A Mother; Remembering

These last two weeks have been a doozy. The demands of motherhood pulled me almost violently into my body. The baby was sick. Then I was sick with the baby. Then Adam was sick with the baby and I. Then I had a crippling toothache and eventually had 3 teeth removed (wisdom teeth are no joke you guys-- I'm swollen and uncomfortable at the moment). And then the baby continued being sick. And then my oldest son was sick for 3 days. My 34th birthday was thrown in there, but it was a blur of vomit and toothaches and Frozen 2 on repeat. There was nurturing, holding and taking care of their small bodies and also the mountains of chores-- so much cleaning and laundry and cooking. There has been little time for anything else.

Of course, this all happened just after I finished an Herbal Farming course at the Women's Environmental Institute, and had drafted up several blog post ideas and had sessions booked out. And. And. And. There has been a repeated pattern that as soon as I begin to focus on things outside of my parenting duties, I am directed in one way or another to focus on my family. It's simultaneously frustrating and humbling. I admit, as I watched the days blow by at speeds unrecognizable and my mental check-list of personal goals fell away into nothingness, I felt a bit frustrated. There was a sadness there, but I'm not sure how much of it was rooted in truth & how much of it was a trick of the enemy to cultivate doubt (but that's for another post.) I don't want to fall into the trap that if I am not working on projects consistently outside of the home that I am somehow not doing enough because taking care of the family is the most important work! We are rooting strong families. which are the cornerstones of a strong and healthy society. It is the highest calling and a sacred duty. The mothers are shaping the next generation.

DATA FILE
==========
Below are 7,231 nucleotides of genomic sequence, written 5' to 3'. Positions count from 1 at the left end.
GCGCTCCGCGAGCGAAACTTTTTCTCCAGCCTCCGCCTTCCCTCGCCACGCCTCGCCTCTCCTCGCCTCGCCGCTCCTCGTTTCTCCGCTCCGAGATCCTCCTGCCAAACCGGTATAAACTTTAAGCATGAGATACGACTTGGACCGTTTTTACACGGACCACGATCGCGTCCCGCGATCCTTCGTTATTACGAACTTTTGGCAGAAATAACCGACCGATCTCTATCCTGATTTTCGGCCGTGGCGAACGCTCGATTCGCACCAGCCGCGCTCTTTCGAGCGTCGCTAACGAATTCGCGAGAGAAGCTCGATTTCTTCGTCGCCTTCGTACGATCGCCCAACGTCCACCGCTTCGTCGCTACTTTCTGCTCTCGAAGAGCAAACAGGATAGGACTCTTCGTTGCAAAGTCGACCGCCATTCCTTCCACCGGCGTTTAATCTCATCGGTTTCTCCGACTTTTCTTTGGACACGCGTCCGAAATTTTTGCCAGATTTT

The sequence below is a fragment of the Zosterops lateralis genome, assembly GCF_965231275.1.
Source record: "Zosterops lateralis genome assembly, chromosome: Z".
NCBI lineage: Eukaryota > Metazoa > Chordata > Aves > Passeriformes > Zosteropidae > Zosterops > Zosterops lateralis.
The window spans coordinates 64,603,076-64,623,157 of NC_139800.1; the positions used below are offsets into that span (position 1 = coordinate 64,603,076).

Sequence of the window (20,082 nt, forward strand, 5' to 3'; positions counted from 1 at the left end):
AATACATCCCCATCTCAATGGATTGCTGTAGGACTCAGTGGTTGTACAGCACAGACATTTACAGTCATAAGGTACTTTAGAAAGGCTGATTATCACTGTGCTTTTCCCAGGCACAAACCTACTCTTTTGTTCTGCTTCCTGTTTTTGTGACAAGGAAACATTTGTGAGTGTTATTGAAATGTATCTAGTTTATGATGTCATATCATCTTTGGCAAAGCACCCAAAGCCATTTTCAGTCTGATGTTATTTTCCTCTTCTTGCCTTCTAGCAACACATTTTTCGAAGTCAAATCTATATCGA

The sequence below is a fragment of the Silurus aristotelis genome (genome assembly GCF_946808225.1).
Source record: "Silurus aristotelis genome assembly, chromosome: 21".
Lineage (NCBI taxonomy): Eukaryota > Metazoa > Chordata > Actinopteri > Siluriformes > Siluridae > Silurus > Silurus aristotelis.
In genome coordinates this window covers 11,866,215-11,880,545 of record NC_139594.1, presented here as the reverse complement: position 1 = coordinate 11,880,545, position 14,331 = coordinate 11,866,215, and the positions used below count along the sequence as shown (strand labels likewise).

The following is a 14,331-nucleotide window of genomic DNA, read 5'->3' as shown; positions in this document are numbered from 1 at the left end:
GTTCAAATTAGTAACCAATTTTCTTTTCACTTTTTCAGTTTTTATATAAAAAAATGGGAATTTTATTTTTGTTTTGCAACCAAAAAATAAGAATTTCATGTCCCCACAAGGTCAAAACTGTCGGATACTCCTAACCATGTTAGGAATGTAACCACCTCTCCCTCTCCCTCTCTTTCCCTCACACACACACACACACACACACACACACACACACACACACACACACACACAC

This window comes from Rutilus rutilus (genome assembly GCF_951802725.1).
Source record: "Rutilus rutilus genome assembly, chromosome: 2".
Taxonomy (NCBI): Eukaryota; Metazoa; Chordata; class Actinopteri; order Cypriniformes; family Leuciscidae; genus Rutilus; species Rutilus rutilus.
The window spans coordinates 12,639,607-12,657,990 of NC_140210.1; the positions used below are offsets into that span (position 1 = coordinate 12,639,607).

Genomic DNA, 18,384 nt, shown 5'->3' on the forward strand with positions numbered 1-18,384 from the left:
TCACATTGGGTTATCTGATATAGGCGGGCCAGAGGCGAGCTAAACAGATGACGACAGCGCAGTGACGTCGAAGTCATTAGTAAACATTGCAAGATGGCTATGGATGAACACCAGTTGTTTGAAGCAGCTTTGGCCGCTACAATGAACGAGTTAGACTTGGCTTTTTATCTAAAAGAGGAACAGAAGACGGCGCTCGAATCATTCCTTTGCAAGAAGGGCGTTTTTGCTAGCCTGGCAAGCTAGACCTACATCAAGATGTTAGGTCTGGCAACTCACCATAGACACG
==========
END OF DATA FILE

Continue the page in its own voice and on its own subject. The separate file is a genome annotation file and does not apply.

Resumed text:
Let's be honest, mothers are superheroes. This is not easy work. It can be emotionally depleting and downright exhausting. Luckily, before the last 2 weeks from heck happened,I had begun a new morning mantra:

Let my patience be bigger than the push.

I was sitting in church one morning and the words came into my heart and I scribbled it quickly into my journal. Little did I know that I would be repeating it over and over to myself between long, deep breaths:

*inhale* Let my patience be bigger than the push. *exhale*

*inhale* Let my patience be bigger than the push. *exhale*

*inhale* Let my patience be bigger than the push. *exhale*

Have you ever held a crying baby in one arm while vomiting into a toilet? I have. I would definitely not recommend it, but whoa, that requires so much patience. Spending the night in the living-room, alternating between throwing up with the baby while your partner is also throwing up and then not sleeping, getting up at 5:50 A.M. and to get 3 kids out the door, lunches and all takes a lot patience when one of them doesn't quite understand that Mommy isn't feeling well. I remember when the toothache began, the white hot pain that knocked me to my knees while I was doing dishes. The baby started crying and my daughter kept repeating, "Can I have some juice?"

*inhale* Let my patience be bigger than the push. *exhale*